FATHER LACOMBE HERMITAGE
By Farley Wuth, Curator,
Kootenai Brown Pioneer Village
Copyright, Pincher Creek & District Historical Society
The physical origins of the Roman Catholic faith in the Pincher Creek area can be traced back to the Father Lacombe Hermitage, constructed in 1885 when logs hauled in by horses from the Beauvais Lake area were painstakingly squared and notched with broadaxes and erected in frontier style to provide this place of worship. Mud, manure and grass were used as chinking. This pioneer church originally sat prominently on the south hill, a site now occupied by the Lebel Mansion. It was the second Christian denomination to trace its roots to Pincher Creek where six churches dotted the landscape prior to the First World War.
Father Albert Lacombe (1827 – 1916), seen in this portrait, was the Catholic missionary who first visited the southwestern corner of the Canadian Prairies in 1869. He was one of the founders of the local church. It was named the Father Lacombe Hermitage due to its one-and-a-half storey structure that included a loft where the missionary lived and planned to retire. The main floor served the parish’s religious needs. Lacombe’s stay in Pincher Creek was cut short within a decade as the esteemed priest was called to active duty in other western Canadian settlements. A tangible reminder of the missionary is his writing desk seen here, noted for its sloped top, cross cut into each leg, and a lockable box which likely was used for offerings.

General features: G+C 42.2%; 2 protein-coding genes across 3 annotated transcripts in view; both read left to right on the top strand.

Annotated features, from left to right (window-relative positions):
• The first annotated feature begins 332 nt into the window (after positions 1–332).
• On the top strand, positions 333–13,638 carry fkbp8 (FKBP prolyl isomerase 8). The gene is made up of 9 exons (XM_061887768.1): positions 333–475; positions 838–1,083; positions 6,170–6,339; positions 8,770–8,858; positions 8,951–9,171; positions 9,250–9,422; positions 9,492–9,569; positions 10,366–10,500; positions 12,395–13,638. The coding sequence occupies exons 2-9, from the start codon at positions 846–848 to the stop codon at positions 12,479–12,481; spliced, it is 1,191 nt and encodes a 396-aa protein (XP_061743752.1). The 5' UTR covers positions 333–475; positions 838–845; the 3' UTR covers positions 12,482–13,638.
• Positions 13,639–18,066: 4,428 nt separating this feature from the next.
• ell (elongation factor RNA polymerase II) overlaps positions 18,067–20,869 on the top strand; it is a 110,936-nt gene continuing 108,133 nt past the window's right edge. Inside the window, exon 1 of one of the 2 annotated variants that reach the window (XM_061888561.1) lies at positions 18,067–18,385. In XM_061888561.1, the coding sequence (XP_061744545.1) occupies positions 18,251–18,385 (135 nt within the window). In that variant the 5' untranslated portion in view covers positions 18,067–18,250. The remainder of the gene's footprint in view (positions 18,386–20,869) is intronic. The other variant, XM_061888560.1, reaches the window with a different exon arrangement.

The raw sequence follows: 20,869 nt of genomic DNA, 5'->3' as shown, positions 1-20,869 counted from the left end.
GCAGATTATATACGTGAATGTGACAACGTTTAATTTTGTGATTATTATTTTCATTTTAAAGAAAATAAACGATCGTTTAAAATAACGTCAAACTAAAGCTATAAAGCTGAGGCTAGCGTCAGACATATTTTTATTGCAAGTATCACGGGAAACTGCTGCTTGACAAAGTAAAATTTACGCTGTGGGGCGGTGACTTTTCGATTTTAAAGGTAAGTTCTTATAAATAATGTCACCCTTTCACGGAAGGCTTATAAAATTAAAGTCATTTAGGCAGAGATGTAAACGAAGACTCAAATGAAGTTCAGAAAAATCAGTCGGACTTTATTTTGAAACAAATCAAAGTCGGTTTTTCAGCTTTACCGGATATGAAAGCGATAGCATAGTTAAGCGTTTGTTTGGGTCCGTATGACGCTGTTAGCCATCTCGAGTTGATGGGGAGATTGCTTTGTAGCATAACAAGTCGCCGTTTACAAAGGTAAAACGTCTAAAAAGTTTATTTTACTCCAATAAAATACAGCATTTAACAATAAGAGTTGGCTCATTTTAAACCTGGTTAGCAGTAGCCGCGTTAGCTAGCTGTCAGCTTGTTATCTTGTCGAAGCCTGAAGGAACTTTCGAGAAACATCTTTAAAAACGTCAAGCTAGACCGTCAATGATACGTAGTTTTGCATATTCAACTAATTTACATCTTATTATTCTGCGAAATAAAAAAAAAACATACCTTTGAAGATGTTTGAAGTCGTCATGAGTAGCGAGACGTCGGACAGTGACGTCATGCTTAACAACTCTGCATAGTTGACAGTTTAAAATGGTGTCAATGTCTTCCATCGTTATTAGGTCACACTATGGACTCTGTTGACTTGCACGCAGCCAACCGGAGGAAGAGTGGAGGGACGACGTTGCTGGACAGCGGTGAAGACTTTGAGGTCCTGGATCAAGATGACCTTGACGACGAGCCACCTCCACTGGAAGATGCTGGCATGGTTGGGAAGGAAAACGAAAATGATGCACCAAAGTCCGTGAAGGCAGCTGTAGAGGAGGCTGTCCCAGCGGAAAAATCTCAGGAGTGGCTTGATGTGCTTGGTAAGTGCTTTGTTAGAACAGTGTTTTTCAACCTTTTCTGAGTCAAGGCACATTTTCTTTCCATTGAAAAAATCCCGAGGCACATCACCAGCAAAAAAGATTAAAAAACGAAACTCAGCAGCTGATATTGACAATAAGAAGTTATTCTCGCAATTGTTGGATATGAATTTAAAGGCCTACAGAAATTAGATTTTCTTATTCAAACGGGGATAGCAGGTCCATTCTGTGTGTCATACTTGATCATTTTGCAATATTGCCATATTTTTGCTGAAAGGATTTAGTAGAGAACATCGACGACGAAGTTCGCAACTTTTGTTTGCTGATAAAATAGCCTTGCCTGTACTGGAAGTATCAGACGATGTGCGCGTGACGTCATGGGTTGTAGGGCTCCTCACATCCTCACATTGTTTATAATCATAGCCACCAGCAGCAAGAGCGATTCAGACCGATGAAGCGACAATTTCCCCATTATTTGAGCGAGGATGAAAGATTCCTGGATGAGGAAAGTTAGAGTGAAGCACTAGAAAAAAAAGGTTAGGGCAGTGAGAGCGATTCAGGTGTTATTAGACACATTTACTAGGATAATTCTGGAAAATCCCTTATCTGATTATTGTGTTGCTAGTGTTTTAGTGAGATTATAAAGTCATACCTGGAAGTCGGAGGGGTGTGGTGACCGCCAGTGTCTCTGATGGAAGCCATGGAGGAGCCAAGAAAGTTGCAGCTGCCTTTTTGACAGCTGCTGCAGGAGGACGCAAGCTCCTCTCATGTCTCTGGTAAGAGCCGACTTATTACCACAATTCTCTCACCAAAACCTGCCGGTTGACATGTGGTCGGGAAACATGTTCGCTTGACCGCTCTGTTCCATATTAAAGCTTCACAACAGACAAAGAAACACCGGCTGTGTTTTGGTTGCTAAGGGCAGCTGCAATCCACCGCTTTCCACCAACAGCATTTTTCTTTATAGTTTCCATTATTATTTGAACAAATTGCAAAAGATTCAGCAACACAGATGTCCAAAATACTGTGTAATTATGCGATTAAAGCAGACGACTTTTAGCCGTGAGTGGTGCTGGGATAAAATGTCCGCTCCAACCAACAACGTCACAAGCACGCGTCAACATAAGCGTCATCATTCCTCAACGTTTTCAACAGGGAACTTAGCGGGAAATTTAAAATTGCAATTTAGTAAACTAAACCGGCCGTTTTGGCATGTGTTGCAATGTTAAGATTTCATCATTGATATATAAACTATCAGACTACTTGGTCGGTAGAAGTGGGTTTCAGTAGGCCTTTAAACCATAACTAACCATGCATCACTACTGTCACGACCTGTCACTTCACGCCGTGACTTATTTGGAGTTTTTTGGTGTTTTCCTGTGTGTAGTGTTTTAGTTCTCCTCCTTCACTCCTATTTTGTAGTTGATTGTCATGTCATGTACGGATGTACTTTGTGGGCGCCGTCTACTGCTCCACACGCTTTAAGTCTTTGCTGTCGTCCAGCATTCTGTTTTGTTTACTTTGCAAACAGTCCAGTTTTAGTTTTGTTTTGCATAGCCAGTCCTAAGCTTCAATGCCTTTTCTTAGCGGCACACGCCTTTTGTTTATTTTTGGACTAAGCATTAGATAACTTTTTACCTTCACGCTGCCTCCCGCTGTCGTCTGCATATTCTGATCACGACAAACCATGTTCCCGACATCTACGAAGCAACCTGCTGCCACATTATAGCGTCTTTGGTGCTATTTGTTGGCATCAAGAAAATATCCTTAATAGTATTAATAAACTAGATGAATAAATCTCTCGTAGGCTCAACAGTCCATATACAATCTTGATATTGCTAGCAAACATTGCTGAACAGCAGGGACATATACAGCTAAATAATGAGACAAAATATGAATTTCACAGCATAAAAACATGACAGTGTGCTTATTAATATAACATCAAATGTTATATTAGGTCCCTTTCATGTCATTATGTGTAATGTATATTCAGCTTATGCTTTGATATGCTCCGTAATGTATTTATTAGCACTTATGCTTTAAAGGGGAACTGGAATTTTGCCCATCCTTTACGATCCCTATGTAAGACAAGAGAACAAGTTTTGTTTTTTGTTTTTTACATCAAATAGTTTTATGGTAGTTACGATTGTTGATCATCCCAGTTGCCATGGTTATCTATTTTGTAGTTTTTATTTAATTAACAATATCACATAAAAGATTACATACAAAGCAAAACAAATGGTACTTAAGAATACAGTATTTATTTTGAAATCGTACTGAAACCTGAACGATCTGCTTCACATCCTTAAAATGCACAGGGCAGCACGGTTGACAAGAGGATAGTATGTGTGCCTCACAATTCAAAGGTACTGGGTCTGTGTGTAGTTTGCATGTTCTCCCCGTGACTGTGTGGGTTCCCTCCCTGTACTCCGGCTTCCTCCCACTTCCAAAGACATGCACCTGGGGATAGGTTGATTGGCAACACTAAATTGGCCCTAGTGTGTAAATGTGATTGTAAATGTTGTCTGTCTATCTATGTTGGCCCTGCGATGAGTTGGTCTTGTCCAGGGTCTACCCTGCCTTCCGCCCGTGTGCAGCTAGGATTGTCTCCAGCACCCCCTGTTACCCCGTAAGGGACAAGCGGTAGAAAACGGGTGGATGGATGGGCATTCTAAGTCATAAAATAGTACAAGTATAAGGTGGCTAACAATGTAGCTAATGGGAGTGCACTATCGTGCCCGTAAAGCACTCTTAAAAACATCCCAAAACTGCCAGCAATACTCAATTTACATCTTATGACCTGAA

Many of the early local parishioners derived from the French-Canadian and Metis population who lived at Pincher Creek and Beauvais Lake. Most were businessmen or local ranchers/homesteaders. Ludgar Gareau who doubled as a carpenter, built the wardrobe and cabinet which decorate the Hermitage. Timothee Lebel helped finance the parish. A copy of his priceless photo album is on exhibit here.
The Father Lacombe Hermitage served local parishioners well for seventeen years. In 1902, a new church, St. Michaels’s, ornate in architecture, was constructed across the street (Christie Avenue) to serve the growing number of worshippers. When replaced by the new brick church in the mid-1960s, its religious statues were brought to the Kootenai Brown Pioneer Village where they are exhibited in the historic Hermitage. The organ, bells, and stained glass windows housed in the frame structure were carefully transferred over to the modern building.